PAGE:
"If people think that the police are looking like the military, then they assume that this perverted form of policing is what the military looks like. And it doesn't look anything like what the military does," says former Army officer Jason Fritz.
The fatal shooting of teenager Michael Brown by a Ferguson, Missouri police officer in August not only sparked protests but a national debate on the rise of police militarization across the country. The term "police militarization" refers to the idea that the local police units are becoming almost indistinguishable from the military, both in tactics and equipment.
However, some military veterans point out that while many local police departments are using military-grade equipment these days, they haven't been trained in crowd control and other essential tactics. Fritz, a West Point graduate who served six years as an Army officer, including three deployments to Iraq, says the police could learn at least five lessons from the military when it comes to crowd control, as outlined in the US Army Technique Publication 3-39.33:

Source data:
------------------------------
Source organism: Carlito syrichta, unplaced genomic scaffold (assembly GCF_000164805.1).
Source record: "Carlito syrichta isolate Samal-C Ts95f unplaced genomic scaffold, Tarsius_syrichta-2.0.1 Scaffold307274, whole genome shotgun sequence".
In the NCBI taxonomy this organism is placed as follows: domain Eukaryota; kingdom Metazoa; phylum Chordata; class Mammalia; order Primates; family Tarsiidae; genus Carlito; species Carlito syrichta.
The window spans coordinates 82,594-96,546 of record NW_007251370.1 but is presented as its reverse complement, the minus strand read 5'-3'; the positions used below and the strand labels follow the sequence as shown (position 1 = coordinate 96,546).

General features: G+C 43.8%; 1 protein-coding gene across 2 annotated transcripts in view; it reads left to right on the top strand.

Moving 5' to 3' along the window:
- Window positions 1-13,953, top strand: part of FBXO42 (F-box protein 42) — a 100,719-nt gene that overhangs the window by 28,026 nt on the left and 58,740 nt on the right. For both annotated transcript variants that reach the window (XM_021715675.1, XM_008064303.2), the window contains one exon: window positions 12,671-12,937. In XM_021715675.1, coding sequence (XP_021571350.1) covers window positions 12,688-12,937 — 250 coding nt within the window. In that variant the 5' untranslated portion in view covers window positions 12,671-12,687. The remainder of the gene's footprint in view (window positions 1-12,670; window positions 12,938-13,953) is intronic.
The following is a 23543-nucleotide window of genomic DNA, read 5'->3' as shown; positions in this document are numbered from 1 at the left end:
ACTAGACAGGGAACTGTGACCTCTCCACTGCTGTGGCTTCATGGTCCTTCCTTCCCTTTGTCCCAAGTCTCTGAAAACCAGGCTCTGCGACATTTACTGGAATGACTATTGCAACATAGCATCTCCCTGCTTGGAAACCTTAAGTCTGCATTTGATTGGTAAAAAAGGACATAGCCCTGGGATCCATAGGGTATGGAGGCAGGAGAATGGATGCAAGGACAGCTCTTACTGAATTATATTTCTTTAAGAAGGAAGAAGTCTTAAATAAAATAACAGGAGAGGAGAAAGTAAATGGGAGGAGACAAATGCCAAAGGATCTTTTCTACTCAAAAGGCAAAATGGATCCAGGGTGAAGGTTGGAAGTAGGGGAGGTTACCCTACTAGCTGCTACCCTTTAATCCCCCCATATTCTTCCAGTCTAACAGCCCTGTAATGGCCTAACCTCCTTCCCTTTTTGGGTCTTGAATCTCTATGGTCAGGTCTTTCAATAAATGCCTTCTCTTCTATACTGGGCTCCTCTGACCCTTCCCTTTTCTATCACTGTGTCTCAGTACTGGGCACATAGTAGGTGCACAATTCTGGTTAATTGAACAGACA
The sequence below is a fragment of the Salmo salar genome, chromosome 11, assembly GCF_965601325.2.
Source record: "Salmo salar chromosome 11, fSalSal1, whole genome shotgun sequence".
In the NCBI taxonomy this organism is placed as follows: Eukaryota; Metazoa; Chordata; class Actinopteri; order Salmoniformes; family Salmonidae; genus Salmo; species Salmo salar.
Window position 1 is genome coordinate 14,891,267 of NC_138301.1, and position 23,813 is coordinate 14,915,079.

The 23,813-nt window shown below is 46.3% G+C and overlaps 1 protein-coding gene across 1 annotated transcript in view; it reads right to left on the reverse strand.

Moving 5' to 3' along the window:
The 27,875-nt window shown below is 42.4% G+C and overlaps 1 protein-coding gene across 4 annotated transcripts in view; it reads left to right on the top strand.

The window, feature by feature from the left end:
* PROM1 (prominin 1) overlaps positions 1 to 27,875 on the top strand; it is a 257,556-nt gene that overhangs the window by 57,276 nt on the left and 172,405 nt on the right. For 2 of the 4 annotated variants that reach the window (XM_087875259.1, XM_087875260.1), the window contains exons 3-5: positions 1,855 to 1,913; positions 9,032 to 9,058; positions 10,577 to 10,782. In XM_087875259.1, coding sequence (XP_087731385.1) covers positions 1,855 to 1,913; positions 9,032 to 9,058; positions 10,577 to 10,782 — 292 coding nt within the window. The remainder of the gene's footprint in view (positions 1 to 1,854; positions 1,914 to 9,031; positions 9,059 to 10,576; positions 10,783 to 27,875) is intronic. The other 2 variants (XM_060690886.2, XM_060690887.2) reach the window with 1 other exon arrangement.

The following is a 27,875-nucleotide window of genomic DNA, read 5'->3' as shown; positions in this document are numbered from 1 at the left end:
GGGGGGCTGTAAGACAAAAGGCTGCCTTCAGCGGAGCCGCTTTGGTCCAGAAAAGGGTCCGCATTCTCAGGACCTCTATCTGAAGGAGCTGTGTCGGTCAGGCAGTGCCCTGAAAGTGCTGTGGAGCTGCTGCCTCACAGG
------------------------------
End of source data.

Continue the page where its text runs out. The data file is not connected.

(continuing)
1. Training Saves Lives
Leaders and police must have an understanding of how, when, and to what degree to use force, and this is only accomplished through extensive training. Buying equipment is just the beginning. Often having the equipment without training is more dangerous than not having any equipment at all.
2. Understand the Crowd
Crowds are composed of real people expressing a real grievance. Most protesters are law-abiding citizens exercising their fundamental right to assembly. They must be respected.
3. Openly Communicate with Protest Leaders
Using open dialogue with protest leaders as this often avoids misunderstandings and results in protesters policing themselves. Coercion of crowds, on the other hand, rarely results in good outcomes and often exacerbates the unrest.
4. Initiate a Graduated and Proportional Response
Police should negotiate their actions based on crowd behavior. A non-violent crowd warrants a non-violent police response. The unnecessary use of tear gas and guns tends to add to crowd panic and tends to increase rather than decrease unrest. If the crowd becomes violent, police should respond with the least amount of force necessary.
5. Record Everything
Recording everything in a civil disturbance helps hold everyone accountable for their actions — police and protestors alike. In addition to the police recording themselves, the media should not be treated as an enemy. Stifling and repressing the media only gives the impression that the police are trying to hide something.
By following these guidelines from the military, says Fritz, local law enforcement will be able to build communal relationships founded on trust instead of fear.
About 2 minutes. Produced and edited by Amanda Winkler.
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